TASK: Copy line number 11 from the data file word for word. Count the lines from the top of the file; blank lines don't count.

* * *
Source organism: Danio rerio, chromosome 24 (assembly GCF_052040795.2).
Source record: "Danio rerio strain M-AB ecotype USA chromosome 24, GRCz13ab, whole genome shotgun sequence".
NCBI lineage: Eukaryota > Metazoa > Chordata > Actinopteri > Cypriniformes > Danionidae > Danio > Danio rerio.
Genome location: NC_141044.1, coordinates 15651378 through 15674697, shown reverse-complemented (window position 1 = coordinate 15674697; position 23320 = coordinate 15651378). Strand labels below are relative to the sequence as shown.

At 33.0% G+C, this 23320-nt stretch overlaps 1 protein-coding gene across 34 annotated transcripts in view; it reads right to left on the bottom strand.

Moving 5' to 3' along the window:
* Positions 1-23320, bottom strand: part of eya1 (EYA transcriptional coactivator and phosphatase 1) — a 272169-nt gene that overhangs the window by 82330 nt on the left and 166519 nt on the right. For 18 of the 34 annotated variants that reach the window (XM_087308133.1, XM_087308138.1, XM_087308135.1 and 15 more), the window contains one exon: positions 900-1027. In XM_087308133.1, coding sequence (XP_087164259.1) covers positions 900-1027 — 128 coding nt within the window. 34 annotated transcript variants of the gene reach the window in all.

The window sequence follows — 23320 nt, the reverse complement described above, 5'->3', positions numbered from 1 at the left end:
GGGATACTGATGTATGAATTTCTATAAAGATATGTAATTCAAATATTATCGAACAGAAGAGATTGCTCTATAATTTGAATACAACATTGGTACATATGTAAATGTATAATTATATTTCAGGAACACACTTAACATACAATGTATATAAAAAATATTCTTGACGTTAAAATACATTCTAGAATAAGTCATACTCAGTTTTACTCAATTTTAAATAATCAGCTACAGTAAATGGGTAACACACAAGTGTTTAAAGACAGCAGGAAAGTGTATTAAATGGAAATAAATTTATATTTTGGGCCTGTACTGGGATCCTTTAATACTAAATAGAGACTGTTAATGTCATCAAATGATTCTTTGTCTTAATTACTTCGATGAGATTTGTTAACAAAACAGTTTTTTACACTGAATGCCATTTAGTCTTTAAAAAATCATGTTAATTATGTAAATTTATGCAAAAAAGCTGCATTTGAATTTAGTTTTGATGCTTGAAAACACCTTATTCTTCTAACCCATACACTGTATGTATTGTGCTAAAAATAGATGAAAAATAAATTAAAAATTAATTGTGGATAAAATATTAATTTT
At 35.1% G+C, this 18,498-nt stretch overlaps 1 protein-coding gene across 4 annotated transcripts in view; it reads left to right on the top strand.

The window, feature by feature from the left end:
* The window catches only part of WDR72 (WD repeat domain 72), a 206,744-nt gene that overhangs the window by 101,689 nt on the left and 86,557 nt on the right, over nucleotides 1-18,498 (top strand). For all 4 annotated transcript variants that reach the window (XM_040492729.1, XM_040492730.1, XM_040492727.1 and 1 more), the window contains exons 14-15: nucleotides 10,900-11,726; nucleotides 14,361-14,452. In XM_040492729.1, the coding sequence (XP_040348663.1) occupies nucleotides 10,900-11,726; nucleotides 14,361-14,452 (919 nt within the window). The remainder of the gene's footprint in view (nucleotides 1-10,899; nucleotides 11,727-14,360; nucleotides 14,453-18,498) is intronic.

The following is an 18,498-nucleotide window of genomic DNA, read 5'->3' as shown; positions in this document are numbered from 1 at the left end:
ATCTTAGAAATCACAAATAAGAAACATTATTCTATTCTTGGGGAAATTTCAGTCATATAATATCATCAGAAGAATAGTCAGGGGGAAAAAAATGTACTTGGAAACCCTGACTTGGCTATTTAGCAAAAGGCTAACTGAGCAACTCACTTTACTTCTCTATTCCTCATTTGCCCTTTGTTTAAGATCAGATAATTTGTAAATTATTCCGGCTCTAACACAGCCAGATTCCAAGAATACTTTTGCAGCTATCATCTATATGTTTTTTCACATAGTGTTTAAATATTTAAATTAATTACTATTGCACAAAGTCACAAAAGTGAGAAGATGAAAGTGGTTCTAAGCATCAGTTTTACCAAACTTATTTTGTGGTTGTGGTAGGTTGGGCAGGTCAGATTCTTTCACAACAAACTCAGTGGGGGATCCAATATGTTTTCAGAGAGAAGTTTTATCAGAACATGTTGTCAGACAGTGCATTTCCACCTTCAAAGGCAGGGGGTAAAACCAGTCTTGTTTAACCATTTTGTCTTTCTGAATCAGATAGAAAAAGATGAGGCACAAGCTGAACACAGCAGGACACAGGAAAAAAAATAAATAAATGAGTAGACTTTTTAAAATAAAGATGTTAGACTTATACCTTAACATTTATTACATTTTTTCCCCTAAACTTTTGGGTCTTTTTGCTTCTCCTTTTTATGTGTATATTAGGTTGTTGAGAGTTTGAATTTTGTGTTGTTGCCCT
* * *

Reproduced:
The window, feature by feature from the left end: